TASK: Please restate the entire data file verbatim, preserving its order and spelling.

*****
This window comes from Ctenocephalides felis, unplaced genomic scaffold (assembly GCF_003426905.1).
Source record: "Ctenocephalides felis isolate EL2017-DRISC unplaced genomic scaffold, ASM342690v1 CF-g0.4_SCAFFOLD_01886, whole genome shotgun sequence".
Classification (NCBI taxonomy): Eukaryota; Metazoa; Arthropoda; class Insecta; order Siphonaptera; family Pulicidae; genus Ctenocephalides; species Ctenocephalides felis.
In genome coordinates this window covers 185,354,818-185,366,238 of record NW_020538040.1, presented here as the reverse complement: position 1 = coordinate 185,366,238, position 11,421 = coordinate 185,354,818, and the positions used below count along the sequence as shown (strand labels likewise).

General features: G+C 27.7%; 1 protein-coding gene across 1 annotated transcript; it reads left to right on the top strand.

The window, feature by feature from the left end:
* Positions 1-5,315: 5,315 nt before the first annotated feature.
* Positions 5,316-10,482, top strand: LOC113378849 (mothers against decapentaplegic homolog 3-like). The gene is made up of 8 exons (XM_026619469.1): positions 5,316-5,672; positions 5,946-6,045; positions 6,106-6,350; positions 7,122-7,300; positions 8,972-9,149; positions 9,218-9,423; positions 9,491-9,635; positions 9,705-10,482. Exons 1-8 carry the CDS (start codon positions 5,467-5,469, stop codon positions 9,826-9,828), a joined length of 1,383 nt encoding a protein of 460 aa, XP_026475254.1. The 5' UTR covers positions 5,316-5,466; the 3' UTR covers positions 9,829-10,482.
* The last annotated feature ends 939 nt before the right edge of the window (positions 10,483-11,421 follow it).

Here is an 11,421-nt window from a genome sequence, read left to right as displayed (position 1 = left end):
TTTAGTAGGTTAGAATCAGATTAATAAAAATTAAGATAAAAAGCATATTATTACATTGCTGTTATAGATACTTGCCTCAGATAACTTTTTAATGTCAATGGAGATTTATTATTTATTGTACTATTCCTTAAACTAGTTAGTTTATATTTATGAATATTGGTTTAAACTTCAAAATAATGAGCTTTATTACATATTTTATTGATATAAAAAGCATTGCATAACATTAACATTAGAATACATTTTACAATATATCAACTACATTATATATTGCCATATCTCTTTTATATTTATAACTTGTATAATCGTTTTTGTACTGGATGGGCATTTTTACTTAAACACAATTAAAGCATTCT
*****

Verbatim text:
This window comes from Ctenocephalides felis, unplaced genomic scaffold (assembly GCF_003426905.1).
Source record: "Ctenocephalides felis isolate EL2017-DRISC unplaced genomic scaffold, ASM342690v1 CF-g0.4_SCAFFOLD_01886, whole genome shotgun sequence".
Classification (NCBI taxonomy): Eukaryota; Metazoa; Arthropoda; class Insecta; order Siphonaptera; family Pulicidae; genus Ctenocephalides; species Ctenocephalides felis.
In genome coordinates this window covers 185,354,818-185,366,238 of record NW_020538040.1, presented here as the reverse complement: position 1 = coordinate 185,366,238, position 11,421 = coordinate 185,354,818, and the positions used below count along the sequence as shown (strand labels likewise).

General features: G+C 27.7%; 1 protein-coding gene across 1 annotated transcript; it reads left to right on the top strand.

The window, feature by feature from the left end:
* Positions 1-5,315: 5,315 nt before the first annotated feature.
* Positions 5,316-10,482, top strand: LOC113378849 (mothers against decapentaplegic homolog 3-like). The gene is made up of 8 exons (XM_026619469.1): positions 5,316-5,672; positions 5,946-6,045; positions 6,106-6,350; positions 7,122-7,300; positions 8,972-9,149; positions 9,218-9,423; positions 9,491-9,635; positions 9,705-10,482. Exons 1-8 carry the CDS (start codon positions 5,467-5,469, stop codon positions 9,826-9,828), a joined length of 1,383 nt encoding a protein of 460 aa, XP_026475254.1. The 5' UTR covers positions 5,316-5,466; the 3' UTR covers positions 9,829-10,482.
* The last annotated feature ends 939 nt before the right edge of the window (positions 10,483-11,421 follow it).

Here is an 11,421-nt window from a genome sequence, read left to right as displayed (position 1 = left end):
TTTAGTAGGTTAGAATCAGATTAATAAAAATTAAGATAAAAAGCATATTATTACATTGCTGTTATAGATACTTGCCTCAGATAACTTTTTAATGTCAATGGAGATTTATTATTTATTGTACTATTCCTTAAACTAGTTAGTTTATATTTATGAATATTGGTTTAAACTTCAAAATAATGAGCTTTATTACATATTTTATTGATATAAAAAGCATTGCATAACATTAACATTAGAATACATTTTACAATATATCAACTACATTATATATTGCCATATCTCTTTTATATTTATAACTTGTATAATCGTTTTTGTACTGGATGGGCATTTTTACTTAAACACAATTAAAGCATTCT